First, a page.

fernando.trebien at gmail.com
Sun Mar 16 21:07:05 UTC 2014
On Sat, Mar 15, 2014 at 6:41 PM, Martin Koppenhoefer
<dieterdreist at gmail.com> wrote:
> 2014-03-15 16:29 GMT+01:00 Fernando Trebien <fernando.trebien at gmail.com>:
>> "tracktype" is the "degree of compaction" of the material
>> (regardless of material)
> I have always more thought of it "how much it was constructed", while
> tracktype=1 is a paved road, 5 will be a track on grass (almost or not
> constructed at all) and the rest in between. Generally a tracktype=grade1
> should be easily navigable by bike or foot also after days of rain while for
> grade2 you would hope so and grade3 is not clear, 4 and 5 probably not. In
> the end it is a generalized hierarchical system that comprises several
> single characteristics to come to a summarizing tag value (and the single
> characteristics are not documented and may vary on individual basis).
> Somehow it still works as you can compare the values with other tracks in
> the same area.
Hm I think that someone on a city bike (not on a mountain bike) would
find tracktype=grade2 somewhat inconvenient, but still usable indeed.
Anyway, I'm making these questions because thinking of "degree of
compaction" (same as "hardness" maybe) makes tracktype essentially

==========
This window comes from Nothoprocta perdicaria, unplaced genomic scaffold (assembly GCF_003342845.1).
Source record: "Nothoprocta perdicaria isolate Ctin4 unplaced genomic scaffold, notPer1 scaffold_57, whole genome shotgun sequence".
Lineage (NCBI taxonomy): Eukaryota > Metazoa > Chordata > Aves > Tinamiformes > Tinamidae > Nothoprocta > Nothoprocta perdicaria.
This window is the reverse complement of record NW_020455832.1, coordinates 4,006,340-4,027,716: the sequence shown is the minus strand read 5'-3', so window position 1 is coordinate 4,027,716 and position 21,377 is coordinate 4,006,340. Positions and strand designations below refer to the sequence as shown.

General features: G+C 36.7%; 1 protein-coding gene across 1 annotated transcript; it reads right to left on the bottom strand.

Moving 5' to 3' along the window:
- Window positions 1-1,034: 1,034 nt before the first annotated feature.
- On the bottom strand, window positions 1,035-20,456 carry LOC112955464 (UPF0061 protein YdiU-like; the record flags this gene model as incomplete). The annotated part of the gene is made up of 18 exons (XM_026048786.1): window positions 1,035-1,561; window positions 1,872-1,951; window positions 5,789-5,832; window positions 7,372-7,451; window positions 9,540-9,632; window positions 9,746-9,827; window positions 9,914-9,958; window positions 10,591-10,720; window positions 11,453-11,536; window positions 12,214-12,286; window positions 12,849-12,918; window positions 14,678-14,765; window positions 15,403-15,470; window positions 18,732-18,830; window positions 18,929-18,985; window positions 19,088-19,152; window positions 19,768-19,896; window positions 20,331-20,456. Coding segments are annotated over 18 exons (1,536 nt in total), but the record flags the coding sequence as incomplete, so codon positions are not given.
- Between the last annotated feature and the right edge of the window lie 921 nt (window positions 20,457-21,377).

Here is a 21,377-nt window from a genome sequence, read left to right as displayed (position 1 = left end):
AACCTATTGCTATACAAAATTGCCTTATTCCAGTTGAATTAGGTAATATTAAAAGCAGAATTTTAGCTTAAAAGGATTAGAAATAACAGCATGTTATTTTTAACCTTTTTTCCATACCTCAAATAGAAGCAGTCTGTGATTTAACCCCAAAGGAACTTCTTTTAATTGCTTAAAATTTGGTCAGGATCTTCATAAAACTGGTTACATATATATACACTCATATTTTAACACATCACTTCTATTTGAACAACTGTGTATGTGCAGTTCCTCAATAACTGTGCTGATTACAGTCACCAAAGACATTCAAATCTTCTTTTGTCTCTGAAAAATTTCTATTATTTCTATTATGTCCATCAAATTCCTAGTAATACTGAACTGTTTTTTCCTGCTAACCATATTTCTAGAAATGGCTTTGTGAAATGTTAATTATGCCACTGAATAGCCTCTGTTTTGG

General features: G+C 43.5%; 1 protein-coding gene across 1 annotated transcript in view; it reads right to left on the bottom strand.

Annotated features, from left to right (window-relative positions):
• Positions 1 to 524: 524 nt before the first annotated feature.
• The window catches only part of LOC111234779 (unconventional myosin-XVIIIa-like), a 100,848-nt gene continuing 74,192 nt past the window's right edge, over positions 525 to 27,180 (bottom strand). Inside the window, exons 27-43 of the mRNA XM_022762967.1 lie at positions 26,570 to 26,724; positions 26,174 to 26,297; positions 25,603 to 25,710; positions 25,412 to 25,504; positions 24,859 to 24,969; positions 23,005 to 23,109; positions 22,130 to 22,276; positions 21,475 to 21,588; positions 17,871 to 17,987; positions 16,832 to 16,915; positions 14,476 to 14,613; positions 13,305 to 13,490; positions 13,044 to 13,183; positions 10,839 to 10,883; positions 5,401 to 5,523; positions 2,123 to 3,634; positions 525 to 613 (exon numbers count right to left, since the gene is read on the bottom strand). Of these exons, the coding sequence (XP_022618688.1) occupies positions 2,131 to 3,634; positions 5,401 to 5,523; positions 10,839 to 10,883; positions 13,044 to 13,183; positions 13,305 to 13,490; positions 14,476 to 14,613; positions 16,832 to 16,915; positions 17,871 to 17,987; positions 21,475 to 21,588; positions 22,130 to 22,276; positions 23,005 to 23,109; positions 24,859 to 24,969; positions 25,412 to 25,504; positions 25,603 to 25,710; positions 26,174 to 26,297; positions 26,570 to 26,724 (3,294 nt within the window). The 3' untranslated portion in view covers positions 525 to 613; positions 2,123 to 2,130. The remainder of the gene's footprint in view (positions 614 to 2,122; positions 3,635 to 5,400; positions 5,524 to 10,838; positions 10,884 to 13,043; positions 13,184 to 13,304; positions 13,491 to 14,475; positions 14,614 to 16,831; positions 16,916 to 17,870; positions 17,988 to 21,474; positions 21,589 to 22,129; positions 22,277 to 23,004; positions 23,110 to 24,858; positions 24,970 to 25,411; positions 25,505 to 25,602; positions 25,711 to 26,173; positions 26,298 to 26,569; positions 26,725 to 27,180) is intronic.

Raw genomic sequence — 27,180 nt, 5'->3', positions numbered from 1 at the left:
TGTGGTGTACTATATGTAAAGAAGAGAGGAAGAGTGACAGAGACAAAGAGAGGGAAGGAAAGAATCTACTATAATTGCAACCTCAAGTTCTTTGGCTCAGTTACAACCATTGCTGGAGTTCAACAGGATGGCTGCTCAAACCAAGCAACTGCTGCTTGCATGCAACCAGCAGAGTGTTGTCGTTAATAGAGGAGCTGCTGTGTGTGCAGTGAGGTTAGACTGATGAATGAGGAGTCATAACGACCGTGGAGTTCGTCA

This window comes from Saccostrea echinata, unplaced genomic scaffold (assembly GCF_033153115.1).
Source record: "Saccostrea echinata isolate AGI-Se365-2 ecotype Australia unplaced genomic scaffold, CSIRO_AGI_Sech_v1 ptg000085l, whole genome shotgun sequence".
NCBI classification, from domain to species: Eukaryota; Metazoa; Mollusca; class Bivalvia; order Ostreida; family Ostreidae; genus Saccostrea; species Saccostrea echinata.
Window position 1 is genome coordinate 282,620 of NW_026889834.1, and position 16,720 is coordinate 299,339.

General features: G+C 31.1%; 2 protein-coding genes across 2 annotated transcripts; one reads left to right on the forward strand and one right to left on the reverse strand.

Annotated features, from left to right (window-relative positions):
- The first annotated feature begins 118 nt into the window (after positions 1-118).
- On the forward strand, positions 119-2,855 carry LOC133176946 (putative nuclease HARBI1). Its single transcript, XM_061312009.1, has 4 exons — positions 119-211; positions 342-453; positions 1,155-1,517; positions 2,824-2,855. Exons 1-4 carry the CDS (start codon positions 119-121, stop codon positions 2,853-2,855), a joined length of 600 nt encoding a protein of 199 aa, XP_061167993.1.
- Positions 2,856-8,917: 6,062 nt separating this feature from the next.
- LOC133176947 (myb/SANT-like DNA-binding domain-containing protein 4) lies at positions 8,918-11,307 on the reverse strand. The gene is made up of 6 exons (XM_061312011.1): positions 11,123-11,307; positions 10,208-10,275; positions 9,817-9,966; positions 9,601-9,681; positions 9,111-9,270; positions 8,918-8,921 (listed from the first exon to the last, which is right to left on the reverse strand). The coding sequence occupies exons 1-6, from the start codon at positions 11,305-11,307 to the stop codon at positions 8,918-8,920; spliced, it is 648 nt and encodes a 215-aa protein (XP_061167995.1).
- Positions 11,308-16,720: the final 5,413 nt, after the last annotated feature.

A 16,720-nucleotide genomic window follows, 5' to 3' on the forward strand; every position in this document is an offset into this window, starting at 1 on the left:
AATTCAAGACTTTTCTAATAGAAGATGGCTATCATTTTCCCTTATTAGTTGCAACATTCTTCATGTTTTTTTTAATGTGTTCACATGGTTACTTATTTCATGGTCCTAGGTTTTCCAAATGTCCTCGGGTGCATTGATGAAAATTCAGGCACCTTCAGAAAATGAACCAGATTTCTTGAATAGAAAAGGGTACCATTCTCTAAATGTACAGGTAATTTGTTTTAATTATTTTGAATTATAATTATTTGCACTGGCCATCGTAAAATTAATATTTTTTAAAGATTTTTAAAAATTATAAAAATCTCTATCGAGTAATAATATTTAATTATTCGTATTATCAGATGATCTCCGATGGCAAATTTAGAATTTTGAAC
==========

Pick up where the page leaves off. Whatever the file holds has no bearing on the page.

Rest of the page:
independent from both smoothness and surface tags. You can then guess
more accurately things such as expected speed, comfort level, draft
forces, and the risk of getting bogged.
One question: do you think that an almost flat natural rock path
should be tracktype=grade1 (because it's closer to "compacted") or
tracktype=grade5 (because it's not "constructed")?
>> - "smoothness" is the "degree of irregularity" of the surface (for
>> wheeled vehicles, also regardless of material)
> yes. in other words how "smooth" or "even" the surface is.
>> - "surface" more closely represents the material structure, usually
>> regardless of other characteristics (with a few exceptions)
> yes, surface is a mixture of the ~material (roughly classified) and in some
> cases the way of application / the overall structure (e.g. cobblestones).
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